Neonatal alcohol exposure alters suckling behavior in neonatal rat pups

Susan Barron, Sandra J. Kelly, Edward P. Riley

Research output: Contribution to journalArticlepeer-review

53 Scopus citations


Prenatal alcohol exposure has been associated with a variety of suckling deficits in both humans and animals. In this study, the effect of neonatal alcohol exposure on suckling performance was examined in 15-day-old rat pups. Neonatal alcohol exposure has been used as a model to study the effects of alcohol exposure during a period equivalent to the human third trimester with respect to brain growth. Subjects were Long-Evans rats which had been artificially reared (AR) and fed through gastrostomy tubes from postnatal day (PN) 4-PN 12. The AR groups included two groups given ethanol doses of 6 g/kg/day or 4 g/kg/day and an isocaloric maltose-dextrin control group. A suckled control group raised by their natural mothers was also included to control for artificial rearing. Fifteen-day-old pups were individually placed with an anesthetized dam for a 1-h videotaped test session. Pups in the 6 g/kg alcohol group took longer to attach to the nipple and spent less time suckling than pups from all other treatment groups. Nipple-shifting behavior was disrupted in all artificially reared groups, but it was most severely affected in the 6 g/kg group. These findings suggest that neonatal alcohol exposure interferes with suckling performance and these altered behaviors may contribute to the postnatal growth deficits that have been reported following alcohol exposure in utero.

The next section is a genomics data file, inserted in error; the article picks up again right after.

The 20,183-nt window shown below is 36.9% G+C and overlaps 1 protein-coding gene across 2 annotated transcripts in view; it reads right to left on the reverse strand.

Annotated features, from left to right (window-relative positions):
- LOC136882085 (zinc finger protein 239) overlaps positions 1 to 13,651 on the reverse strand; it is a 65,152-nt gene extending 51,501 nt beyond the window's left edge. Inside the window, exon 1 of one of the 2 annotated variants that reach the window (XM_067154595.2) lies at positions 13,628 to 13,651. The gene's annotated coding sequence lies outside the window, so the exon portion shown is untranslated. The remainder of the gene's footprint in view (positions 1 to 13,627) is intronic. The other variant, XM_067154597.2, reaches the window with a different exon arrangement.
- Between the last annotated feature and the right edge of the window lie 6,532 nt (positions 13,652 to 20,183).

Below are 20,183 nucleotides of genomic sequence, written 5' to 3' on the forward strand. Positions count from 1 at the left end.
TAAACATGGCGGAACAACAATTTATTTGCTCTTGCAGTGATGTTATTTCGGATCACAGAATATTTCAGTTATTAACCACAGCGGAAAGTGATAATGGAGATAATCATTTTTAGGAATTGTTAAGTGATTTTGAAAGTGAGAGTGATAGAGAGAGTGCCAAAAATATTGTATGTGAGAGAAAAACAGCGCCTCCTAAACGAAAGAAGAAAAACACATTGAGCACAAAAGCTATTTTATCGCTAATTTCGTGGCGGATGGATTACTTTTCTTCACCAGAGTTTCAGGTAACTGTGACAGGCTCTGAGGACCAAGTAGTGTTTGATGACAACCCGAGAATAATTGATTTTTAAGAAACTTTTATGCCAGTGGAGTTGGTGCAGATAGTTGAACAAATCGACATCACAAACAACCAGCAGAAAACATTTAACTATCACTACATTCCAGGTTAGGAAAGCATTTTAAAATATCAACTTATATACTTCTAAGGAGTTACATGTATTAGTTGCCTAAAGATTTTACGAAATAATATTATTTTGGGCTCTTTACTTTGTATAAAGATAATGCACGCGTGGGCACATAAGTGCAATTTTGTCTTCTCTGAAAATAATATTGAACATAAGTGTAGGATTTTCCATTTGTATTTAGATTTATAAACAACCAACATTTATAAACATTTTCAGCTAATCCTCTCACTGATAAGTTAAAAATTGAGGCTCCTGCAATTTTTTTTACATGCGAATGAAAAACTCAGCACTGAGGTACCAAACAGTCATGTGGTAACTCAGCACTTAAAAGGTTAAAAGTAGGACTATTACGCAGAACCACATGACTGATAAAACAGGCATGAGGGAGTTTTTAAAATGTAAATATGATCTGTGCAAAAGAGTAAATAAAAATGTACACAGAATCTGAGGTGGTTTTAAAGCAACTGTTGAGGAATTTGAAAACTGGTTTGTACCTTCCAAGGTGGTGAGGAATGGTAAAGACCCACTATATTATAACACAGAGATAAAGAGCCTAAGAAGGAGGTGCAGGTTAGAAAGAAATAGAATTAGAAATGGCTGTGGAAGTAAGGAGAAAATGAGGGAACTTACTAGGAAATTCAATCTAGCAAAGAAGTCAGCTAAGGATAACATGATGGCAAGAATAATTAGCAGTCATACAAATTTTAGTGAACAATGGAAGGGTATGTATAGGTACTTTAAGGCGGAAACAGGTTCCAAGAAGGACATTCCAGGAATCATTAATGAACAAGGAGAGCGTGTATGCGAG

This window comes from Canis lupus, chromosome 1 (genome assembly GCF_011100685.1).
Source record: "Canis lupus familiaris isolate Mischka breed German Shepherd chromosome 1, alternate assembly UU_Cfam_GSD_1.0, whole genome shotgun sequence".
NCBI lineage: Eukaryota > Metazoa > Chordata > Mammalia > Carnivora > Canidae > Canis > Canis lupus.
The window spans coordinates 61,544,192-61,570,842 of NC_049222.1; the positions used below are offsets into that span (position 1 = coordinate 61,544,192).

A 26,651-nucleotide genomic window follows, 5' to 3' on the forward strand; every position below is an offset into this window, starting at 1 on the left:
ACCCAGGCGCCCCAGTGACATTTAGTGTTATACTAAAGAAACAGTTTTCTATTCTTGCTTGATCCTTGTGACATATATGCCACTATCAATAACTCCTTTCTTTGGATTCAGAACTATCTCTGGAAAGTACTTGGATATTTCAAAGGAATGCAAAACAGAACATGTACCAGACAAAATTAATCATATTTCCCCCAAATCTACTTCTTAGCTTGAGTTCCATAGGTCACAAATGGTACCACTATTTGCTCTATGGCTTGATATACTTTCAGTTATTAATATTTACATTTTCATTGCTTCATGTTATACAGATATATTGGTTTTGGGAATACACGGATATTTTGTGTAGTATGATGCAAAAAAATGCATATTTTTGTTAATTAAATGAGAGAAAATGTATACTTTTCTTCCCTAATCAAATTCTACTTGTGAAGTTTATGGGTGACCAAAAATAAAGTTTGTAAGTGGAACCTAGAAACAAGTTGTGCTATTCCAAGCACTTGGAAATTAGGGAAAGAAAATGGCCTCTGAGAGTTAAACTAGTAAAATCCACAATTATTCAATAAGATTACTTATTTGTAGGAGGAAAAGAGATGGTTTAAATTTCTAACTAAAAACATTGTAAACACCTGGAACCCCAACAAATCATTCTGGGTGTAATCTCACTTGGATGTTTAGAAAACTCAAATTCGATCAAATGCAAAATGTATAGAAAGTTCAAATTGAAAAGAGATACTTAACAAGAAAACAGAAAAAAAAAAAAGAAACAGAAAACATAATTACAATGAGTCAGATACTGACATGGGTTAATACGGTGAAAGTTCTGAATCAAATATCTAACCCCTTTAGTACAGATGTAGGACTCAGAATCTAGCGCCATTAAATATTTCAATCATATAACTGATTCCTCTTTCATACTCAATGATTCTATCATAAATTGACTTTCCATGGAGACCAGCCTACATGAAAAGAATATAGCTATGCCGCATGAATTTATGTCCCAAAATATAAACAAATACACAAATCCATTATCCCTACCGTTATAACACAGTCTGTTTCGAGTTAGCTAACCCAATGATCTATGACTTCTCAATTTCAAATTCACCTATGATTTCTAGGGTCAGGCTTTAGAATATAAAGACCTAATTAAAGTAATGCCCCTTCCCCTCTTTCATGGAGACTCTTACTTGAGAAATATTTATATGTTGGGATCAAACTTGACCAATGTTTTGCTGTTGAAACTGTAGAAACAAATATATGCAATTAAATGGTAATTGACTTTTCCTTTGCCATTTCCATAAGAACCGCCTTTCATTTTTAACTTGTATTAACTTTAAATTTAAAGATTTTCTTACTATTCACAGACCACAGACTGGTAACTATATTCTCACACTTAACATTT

Original languageEnglish
Pages (from-to)423-427
Number of pages5
JournalPharmacology Biochemistry and Behavior
Issue number2
StatePublished - Jun 1991

Bibliographical note

Funding Information:
This work was supported, in part, by grants AA06902, AA00077 and AA05236 from NIAAA. The authors would like to thank Susan Irten-kauf and Keith Irtenkauf for their assistance in data collection.


  • Fetal alcohol effects
  • Neonatal alcohol exposure
  • Suckling deficits

ASJC Scopus subject areas

  • Biochemistry
  • Toxicology
  • Pharmacology
  • Clinical Biochemistry
  • Biological Psychiatry
  • Behavioral Neuroscience


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